Summer and street art in the City

Summer has finally hit in London….public transport is a no go and the parks are packed but the city is alive and kicking so I have taken to walking to work….and I’m so glad I did. I have personal interest in street art and there is a colourful trail on my route which wakes me up in the morning.

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Surviving the heat was also the first survival lesson at security bootcamp…how to make it through 35 degree heat, sleeping in a scout hut…😱 we did make it through though and joking aside it was a really great experience. I am now ready for things I had never even considered before…which floor to sleep on in a hotel to avoid 1.being looted and 2. To survive a car bomb… How to survive a grenade attack, what not to hide behind in gunfire as well as how to apply a tourniquet! Hopefully I never have to use these skills! And it also didn’t stop me getting looted by a squirrel last week as I ate my lunch….fail (Sorry no Lions or Giraffes here -that’s about as exciting as the wildlife gets in London, unless you count the 6am survivors surfacing the clubs on a weekend morning).

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Steve the squirrel, hungry glint in his eye, right before he stealth swiped my burrito

 

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9 hours of first aid and I am ready for anything…Just remember CRABC, and DON’T PANIC!

 

The training also gave me a chance to speak to people across Save the Children; media, fundraising, project managers and others outside of Save, humanitarians going to set up new emergency aid programmes in Afghanistan and Myanmar. All a massive eye opener to the scope of work NGOs cover and some fascinating stories -from celebrity partnerships to frontline aid work in Ukraine and Ethiopia…

Which brings me to the focus of my work at the minute, preparing for my first field trips!  I will mainly be observing the use of CMAM report in the field, going out to clinics to see how things work on the ground as well as getting user feedback from all levels inside Save the Children country offices, other NGO’s and partners. The idea is to evaluate the impact of the tool so far in terms of data quality to feedback into improving malnutrition programmes and to look for improvements that could be made for further development.

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The street art above near the office pretty much sums up my last few weeks-engaging-both engaging with stakeholders and users, starting to build relationships which has been a kick start to the project and also engaging with my new work environment and finding my feet.

I have been getting out and speaking to people who have used the reporting tool in the last year or so  (key informant interviews) which has been fascinating to learn about different roles within the organisation and how the tool is and could be used. It has been reassuring to find some common themes coming across as key barriers and enablers to using the tool, which is helping me focus and explore potential solutions and opportunities for development. As part of this I’m exploring the world of Mhealth (Mobile health) applications-a way of monitoring and reporting health indicators (weight, height, treatments etc) which is rapidly expanding in the developing world. This has thrown up challenges and opportunities equally-the technology is out there already, often (frustratingly) being developed in parallel by multiple organisations, so making connections and finding areas to collaborate are vital especially when funds are limited. It’s also a case of identifying what is viable in countries with limited internet access, accessibility to phones and of course funds. The good news is Africa has 800 million cellphones which has positioned the continent as the world’s leader in mobile banking and smartphone users are expected to rise from 7.2 million to 525 million by 2020 (data taken from this article). So there is huge potential for these applications to play a role in healthcare monitoring, be it reminders to attend clinics for immunisations, or use to record realtime data to feed in  to supply chains for medicines and food supplements.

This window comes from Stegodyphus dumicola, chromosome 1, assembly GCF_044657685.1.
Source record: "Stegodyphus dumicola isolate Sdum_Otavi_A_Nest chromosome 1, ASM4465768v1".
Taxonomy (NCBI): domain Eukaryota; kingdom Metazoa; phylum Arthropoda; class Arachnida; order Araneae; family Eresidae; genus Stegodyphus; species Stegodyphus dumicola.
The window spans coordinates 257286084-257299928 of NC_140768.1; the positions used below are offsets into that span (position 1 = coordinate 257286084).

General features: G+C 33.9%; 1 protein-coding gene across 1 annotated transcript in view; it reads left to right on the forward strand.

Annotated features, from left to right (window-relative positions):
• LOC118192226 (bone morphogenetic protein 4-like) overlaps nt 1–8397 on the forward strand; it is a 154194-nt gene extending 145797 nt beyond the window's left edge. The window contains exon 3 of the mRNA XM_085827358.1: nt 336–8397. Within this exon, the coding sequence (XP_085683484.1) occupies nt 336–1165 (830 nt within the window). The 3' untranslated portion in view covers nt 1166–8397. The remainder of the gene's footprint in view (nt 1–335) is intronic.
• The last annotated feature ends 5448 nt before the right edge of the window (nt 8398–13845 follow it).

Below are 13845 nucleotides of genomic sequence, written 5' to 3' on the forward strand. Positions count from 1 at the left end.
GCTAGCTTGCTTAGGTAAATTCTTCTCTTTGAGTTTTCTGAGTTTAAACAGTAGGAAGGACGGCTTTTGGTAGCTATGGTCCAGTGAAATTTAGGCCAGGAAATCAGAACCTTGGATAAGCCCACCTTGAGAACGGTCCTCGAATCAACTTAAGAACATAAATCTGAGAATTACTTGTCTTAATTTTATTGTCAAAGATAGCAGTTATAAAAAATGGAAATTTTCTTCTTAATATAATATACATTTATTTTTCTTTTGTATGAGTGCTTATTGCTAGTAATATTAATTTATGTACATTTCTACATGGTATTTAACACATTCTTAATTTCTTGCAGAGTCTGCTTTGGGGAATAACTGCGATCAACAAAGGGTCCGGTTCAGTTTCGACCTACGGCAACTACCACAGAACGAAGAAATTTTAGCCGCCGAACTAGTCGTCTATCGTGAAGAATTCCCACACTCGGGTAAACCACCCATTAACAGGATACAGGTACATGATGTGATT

A big learning has been that there is no magic wand and one size doesn’t fit all! Political and cultural factors are equally as important to consider as the cost and efficiencies of a project, as uptake from key stakeholders will ultimately measure how successful a project is- flexibility, and sensitivity to different needs is so important. But there are learnings and best practice from each case and pilot study to help develop the next. Making the most of the data and supporting users to improve the quality of healthcare at community levels is the main objective. Specifically to recognise severe malnutrition cases as they happen and be able to provide nutritional supplements or support inpatient care as quickly as possible.

Ethiopia is currently facing its worst drought in 50 years, and there has been hardly any press coverage of this. More than 10 million people – including nearly 6 million children – are in need, and up to 450,000 cases of severe acute malnutrition expected in the coming months read more about it here: Ethiopia crisis.

My trip to Ethiopia will be a huge reality check and also a great insight into the potential impact of the project. I’m eager to get there and see what can be done to help imrove these services and very aware the things I will see will having a lasting impact on me too.